# What is Norton theorem with example?

## What is Norton theorem with example?

Norton’s theorem states that any linear complex electrical circuit can be reduced into a simple electric circuit with one current and resistance connected in parallel. For understanding in depth regarding norton theory, let us consider Norton’s theorem examples as follows.

Can you explain Norton’s theorem in a single sentence?

Norton’s Theorem states that it is possible to simplify any linear circuit, no matter how complex, to an equivalent circuit with just a single current source and parallel resistance connected to a load.

What is the first step in applying Norton’s theorem?

The basic procedure for solving a circuit using Nortons Theorem is as follows:

1. Remove the load resistor RL or component concerned.
2. Find RS by shorting all voltage sources or by open circuiting all the current sources.
3. Find IS by placing a shorting link on the output terminals A and B.

### How do I prove Norton theorem?

As per Norton’s theorem , the equivalent circuit as shown in figure 4, would contain a current source in parallel to the internal resistance, the current source being the short circuited current across the shorted terminals of the load resistor. Keep all the resistance close to their maximum respective values.

What is the difference between Norton and Thevenin?

What is the difference between Thevenin and Norton theorems? – Norton’s theorem uses a current source, whereas Thevenin’s theorem uses a voltage source. – Thevenin’s theorem uses a resistor in series, while Norton’s theorem uses a resister set in parallel with the source.

How do you solve problems with Norton’s theorem?

Steps to Analyze an Electric Circuit using Norton’s Theorem

1. Short the load resistor.
2. Calculate / measure the Short Circuit Current.
3. Open Current Sources, Short Voltage Sources and Open Load Resistor.
4. Calculate /measure the Open Circuit Resistance.

## Why we use Norton’s theorem?

Norton’s theorem and its dual, Thévenin’s theorem, are widely used for circuit analysis simplification and to study circuit’s initial-condition and steady-state response. This is equivalent to calculating the Thevenin resistance. When there are dependent sources, the more general method must be used.

What is the difference between Thevenin and Norton theorem?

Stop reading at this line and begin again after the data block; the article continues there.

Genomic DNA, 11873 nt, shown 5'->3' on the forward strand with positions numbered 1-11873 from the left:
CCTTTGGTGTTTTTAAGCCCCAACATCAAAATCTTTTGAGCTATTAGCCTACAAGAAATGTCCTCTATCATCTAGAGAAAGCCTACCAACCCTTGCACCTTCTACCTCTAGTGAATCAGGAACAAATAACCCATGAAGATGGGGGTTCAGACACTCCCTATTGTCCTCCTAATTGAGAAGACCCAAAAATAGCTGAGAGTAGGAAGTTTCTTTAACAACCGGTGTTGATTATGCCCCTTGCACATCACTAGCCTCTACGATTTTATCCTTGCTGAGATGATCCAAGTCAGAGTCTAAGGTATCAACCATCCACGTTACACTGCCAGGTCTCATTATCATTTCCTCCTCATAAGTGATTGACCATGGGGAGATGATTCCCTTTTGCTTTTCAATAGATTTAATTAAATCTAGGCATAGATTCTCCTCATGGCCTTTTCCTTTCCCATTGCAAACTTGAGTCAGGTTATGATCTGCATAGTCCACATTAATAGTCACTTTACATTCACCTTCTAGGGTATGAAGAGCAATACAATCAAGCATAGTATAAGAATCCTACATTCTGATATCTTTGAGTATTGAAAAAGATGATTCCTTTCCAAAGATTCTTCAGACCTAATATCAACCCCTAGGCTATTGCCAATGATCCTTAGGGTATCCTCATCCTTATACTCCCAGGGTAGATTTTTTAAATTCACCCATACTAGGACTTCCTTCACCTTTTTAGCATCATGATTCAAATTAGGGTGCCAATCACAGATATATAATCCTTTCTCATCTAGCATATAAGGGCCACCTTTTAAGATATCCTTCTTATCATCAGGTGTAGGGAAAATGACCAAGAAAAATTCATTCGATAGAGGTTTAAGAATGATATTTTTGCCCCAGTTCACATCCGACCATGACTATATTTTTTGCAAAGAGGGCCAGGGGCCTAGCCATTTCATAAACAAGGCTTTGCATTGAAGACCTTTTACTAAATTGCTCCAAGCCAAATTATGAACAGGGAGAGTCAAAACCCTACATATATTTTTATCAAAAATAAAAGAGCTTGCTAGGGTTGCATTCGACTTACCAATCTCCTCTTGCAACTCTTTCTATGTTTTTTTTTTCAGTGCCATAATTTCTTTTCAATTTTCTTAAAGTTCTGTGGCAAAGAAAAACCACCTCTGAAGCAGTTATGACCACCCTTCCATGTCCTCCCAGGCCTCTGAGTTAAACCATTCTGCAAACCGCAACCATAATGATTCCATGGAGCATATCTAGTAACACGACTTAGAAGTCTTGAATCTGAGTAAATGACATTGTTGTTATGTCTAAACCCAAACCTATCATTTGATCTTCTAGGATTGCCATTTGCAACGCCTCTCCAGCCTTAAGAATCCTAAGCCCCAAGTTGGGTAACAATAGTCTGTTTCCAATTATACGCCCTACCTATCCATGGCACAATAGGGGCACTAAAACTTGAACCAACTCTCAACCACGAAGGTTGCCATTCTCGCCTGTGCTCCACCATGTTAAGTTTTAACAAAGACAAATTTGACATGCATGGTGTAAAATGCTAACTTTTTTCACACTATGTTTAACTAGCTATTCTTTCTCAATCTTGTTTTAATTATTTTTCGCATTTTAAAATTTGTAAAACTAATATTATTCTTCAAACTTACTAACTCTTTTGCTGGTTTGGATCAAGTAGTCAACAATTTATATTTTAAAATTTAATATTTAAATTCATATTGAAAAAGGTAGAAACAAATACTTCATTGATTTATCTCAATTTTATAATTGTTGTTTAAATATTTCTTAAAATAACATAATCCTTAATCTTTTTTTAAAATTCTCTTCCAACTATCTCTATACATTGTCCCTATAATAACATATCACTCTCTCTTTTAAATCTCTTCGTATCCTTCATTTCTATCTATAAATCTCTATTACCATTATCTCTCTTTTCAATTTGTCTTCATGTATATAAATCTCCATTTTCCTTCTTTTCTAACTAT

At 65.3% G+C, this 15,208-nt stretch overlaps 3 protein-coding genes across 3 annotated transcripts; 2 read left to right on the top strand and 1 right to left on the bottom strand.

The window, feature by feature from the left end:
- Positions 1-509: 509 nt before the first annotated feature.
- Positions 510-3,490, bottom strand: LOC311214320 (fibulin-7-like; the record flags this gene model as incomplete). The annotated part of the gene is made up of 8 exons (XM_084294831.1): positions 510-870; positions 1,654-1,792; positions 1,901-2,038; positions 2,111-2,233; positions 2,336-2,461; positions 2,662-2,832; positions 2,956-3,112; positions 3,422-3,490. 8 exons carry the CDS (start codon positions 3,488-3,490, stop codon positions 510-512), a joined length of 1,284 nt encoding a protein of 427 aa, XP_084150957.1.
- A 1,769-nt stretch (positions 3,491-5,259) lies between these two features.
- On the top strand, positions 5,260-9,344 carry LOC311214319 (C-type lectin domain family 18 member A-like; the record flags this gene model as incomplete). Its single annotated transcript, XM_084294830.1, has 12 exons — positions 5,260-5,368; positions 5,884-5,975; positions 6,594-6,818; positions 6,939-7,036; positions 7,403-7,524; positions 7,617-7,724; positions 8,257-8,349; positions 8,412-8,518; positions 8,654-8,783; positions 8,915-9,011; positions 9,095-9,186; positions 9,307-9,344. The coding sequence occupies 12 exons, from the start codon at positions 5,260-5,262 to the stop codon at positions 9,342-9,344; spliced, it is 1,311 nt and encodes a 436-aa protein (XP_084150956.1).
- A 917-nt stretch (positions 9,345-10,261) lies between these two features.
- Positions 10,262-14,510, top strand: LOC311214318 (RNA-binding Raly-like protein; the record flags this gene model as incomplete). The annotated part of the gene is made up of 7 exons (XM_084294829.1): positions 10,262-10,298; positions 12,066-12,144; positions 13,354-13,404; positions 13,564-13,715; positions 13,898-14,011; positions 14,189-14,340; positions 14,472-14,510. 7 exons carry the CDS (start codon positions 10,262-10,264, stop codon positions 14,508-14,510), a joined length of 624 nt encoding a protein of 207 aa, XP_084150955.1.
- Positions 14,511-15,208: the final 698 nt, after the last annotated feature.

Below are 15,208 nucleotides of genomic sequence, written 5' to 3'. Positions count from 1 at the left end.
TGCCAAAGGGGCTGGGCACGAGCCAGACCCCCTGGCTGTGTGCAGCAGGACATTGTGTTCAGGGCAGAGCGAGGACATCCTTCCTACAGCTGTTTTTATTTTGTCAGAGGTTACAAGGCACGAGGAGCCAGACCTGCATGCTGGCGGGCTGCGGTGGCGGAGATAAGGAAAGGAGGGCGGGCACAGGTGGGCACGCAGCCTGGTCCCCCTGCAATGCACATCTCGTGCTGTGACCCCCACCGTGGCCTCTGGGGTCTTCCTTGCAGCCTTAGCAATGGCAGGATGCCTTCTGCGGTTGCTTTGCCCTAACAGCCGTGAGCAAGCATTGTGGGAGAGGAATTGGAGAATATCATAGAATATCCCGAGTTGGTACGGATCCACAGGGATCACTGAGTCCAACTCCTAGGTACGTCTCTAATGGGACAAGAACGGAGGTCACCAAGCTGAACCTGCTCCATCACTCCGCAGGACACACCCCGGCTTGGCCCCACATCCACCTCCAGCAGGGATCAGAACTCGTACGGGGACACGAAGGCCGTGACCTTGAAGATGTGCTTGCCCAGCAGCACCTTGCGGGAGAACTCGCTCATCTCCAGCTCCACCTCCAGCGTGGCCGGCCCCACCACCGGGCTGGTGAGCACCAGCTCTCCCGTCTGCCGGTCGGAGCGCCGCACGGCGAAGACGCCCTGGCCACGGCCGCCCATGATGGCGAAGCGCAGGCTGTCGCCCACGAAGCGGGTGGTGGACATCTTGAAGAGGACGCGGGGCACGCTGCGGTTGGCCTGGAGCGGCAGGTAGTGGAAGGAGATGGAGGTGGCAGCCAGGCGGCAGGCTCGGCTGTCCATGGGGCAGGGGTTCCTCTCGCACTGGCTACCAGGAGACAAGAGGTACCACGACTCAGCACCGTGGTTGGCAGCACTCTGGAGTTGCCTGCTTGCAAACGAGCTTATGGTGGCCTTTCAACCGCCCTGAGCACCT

The main difference between Thevenin’s theorem and Norton’s theorem is that, Thevenin’s theorem provides an equivalent voltage source and an equivalent series resistance, while Norton’s theorem provides an equivalent Current source and an…

How do I verify Thevenin and Norton theorem?

One method for finding the Norton equivalent circuit is to find the Thevenin equivalent, and then perform a source transformation. Another way to find the Norton equivalent circuit is to; 1. Remove the resistor (often referred to as the load resistor, RL) for which you wish to calculate the current and/or voltage.

### Is Norton theorem is same as Thevenin theorem?

Norton’s Thereom is identical to Thevenin’s Theorem except that the equivalent circuit is an independent current source in parallel with an impedance (resistor). Therefore, the Norton equivalent circuit is a source transformation of the Thevenin equivalent circuit.

Which is the best example of Norton’s theorem?

Norton’s Theorem Explained with Example May 15, 2020 May 15, 2020 by admin Norton’s Theorem states that any linear bilateral circuit consisting of independent and or dependent sources viz. voltage and or current sources can be replaced by an equivalent circuit consisting of a current source in parallel with a resistance.

How to analyze an electric circuit through Norton’s theorem?

Simple Steps to Analyze Electric Circuit through Norton’s Theorem. Short the load resistor. Calculate / measure the Short Circuit Current. This is the Norton Current (I N) Open Current Sources, Short Voltage Sources and Open Load Resistor. Calculate /measure the Open Circuit Resistance. This is the Norton Resistance (R N)

## Which is an example of a Norton equivalent circuit?

Norton Equivalent. Norton’s equivalent or Norton equivalent circuit is a reduced version of or equivalent circuit of a complex electrical network circuit, derived in accordance with the Norton’s Theorem. The Norton equivalent circuit contains a current source with a resistance in parallel with it, which can be calculated as stated below:

How to find Norton resistance in a circuit?

Find the Norton resistance by removing all power sources in the original circuit (voltage sources shorted and current sources open) and calculating total resistance between the open connection points. Draw the Norton equivalent circuit, with the Norton current source in parallel with the Norton resistance.